Monday, 19 March 2012

The Review - Jane Eyre

So since Luke and I got married, we have taken to the habit of reading aloud to each other. I guess it's due to the fact that we don't have a TV, which to be honest we really don't miss. Of course we watch our favourite TV shows and movies on DVD, but many evenings are also spent curled up with a book, reading chapters in turn. In the past 18 months, we have read: Harry Potter 1-5, Elizabeth Gaskell's North & South, Charlotte Bronte's Jane Eyre, Tolkien's The Hobbit, F. Scott Fitzgerald's The Great Gatsby, Terry Pratchett's Wyrd Sisters, and Agatha Christie's The Mysterious Affair at Styles. It's quite fun reading novels together, especially Harry Potter. You see, I have read all the Harry Potter books, but this is the first time Luke has read them, so it's great fun watching him try to guess what's going to happen next. Luke is a great reader, and I maintain that he could be on the radio.

One thing I especially love is reading a book and then watching the movie. As you can see, we are all prepared for when The Hobbit and The Great Gatsby finally make it to the cinema. So when I heard early last year that yet another screen adaptation of Jane Eyre was coming out, I knew it was time for me to finally read the book.

I actually started reading Jane Eyre without Luke. However, I was so captivated by it that from the first few pages I would constantly update him about what was happening in the story. When he asked how work was,  I would reply, "You'll never guess what Mr. Rochester said to Jane today." Okay, I admit work was deathly boring at the time I was reading this book. Over time, Luke's curiosity grew so much that he asked if we could read it together, which we did.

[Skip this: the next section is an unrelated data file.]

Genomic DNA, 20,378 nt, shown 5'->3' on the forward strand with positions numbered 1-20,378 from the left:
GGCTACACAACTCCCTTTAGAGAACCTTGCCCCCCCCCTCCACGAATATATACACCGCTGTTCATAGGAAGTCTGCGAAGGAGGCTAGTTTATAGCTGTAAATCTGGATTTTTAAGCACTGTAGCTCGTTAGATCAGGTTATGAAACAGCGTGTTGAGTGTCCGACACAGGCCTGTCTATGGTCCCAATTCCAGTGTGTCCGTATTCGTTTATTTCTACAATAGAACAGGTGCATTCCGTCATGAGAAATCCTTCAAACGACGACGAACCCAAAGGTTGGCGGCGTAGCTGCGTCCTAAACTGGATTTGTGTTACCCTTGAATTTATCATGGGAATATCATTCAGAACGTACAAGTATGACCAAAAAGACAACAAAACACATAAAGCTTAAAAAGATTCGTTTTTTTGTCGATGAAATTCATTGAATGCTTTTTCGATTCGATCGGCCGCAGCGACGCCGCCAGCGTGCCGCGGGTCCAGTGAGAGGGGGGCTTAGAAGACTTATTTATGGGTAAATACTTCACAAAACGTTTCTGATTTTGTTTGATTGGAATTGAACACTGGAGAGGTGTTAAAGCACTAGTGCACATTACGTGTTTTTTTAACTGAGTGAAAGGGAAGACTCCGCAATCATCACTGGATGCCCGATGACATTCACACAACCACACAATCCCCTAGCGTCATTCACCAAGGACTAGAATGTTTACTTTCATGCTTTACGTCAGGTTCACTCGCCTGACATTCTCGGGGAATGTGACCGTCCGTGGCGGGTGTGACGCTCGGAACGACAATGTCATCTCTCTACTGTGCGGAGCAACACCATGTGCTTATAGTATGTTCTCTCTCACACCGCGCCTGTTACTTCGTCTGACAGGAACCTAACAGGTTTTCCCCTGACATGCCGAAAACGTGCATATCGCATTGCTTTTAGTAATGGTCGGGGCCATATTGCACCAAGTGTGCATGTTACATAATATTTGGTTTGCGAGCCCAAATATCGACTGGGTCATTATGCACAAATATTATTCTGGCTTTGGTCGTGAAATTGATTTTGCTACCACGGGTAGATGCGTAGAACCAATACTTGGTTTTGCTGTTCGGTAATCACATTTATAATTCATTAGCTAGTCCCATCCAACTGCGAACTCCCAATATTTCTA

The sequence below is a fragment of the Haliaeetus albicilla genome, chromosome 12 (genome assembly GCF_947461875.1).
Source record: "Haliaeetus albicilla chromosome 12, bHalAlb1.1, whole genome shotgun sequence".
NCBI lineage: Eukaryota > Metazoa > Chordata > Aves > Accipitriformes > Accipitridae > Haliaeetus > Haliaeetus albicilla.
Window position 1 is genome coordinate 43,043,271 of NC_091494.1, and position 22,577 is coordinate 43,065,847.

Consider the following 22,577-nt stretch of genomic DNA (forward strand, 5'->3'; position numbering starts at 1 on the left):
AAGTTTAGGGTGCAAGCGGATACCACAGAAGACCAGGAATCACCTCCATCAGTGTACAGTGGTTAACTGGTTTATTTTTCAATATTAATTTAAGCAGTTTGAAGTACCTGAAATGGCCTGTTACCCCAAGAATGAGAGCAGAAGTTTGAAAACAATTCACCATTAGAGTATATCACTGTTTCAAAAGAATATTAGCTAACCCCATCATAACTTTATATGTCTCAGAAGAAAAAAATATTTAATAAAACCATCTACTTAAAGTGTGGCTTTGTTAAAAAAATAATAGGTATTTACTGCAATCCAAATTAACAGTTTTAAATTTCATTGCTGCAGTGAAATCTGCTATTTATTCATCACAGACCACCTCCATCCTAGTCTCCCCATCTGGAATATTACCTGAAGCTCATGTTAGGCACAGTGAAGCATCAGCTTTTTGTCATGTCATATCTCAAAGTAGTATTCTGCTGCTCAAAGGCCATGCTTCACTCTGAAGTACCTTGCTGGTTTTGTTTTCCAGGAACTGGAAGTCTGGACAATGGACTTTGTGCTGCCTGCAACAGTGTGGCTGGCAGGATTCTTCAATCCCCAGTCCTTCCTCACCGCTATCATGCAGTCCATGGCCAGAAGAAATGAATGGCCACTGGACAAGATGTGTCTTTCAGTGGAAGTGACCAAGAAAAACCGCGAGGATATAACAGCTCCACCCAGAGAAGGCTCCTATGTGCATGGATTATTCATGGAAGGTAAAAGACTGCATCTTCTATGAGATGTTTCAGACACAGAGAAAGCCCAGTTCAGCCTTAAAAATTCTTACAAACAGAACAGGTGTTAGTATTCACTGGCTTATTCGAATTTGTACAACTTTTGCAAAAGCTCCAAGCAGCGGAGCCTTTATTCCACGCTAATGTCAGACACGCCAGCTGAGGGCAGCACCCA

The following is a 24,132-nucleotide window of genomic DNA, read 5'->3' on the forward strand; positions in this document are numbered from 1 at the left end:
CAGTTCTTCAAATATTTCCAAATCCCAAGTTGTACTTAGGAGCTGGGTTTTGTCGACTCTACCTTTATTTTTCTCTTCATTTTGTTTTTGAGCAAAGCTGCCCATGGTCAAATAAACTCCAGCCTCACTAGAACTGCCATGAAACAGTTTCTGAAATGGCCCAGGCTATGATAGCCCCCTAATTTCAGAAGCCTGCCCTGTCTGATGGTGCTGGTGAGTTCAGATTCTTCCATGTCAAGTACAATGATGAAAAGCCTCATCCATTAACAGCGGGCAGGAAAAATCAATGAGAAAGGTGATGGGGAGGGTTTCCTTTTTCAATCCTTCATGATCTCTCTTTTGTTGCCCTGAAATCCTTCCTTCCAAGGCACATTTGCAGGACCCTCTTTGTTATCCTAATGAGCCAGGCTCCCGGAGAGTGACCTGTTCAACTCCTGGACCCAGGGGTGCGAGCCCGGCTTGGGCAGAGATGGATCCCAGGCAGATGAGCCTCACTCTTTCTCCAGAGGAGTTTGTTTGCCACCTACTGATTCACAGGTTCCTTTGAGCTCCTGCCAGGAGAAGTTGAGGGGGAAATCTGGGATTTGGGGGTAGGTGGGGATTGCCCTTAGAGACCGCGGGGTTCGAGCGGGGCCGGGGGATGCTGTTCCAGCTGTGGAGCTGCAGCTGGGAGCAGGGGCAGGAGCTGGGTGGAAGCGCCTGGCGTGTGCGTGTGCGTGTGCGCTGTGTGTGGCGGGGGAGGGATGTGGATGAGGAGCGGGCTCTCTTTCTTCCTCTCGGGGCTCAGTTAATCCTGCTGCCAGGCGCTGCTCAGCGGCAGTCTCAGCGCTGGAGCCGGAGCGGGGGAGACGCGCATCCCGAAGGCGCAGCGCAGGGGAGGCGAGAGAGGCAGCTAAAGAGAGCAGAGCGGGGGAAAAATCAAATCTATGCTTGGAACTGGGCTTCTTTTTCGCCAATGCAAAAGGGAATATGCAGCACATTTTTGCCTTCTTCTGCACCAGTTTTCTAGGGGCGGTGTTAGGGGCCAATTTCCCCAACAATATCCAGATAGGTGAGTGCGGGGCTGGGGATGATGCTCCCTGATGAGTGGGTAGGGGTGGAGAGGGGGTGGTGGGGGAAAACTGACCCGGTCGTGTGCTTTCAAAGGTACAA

I have to say that if you have never read Jane Eyre, then you really should, though I have discovered from my friends it is one of those things that people either love or hate. I, for one, think it is an incredible read. I have never read another book with first-person narrative where the main character seemed so real and life-like. Well ahead of its time, Jane Eyre is a fictional autobiography of a girl's journey into womanhood, with strong social criticisms, independent ideas about class and feminism, and romantic moody gothic fiction all wrapped into one.

The recent film adaptation is also very worthwhile. Although fans of books know that no movie can ever do the story justice, this one succeeds pretty well. Jane Eyre is really more suited to a miniseries, but given its popularity some kind of film adaptation is done on average every five years. I can only surmise that this is because it will always draw a crowd, and it's also a really cheap epic movie to make. All you need is some beautiful countryside, an old mansion, and a few period costumes, and you're done.

So without further ado, here are some photos from the 2011 film. As you can probably tell from the photos, the cinematography is beautiful - the English landscapes are just stunning. I quite enjoyed how the film starts in a pivotal place halfway through the novel and then jumps back to the start. Mia Wasikowska does a great job as Jane, strong yet delicate, and although Michael Fassbender isn't how I had pictured Mr. Rochester, he definitely grows on you as the movie progresses. Plus it has Judi Dench in it, one of my all-time favourite actresses. But you should really read the book before seeing the movie.

The trailer:

Until next time :)

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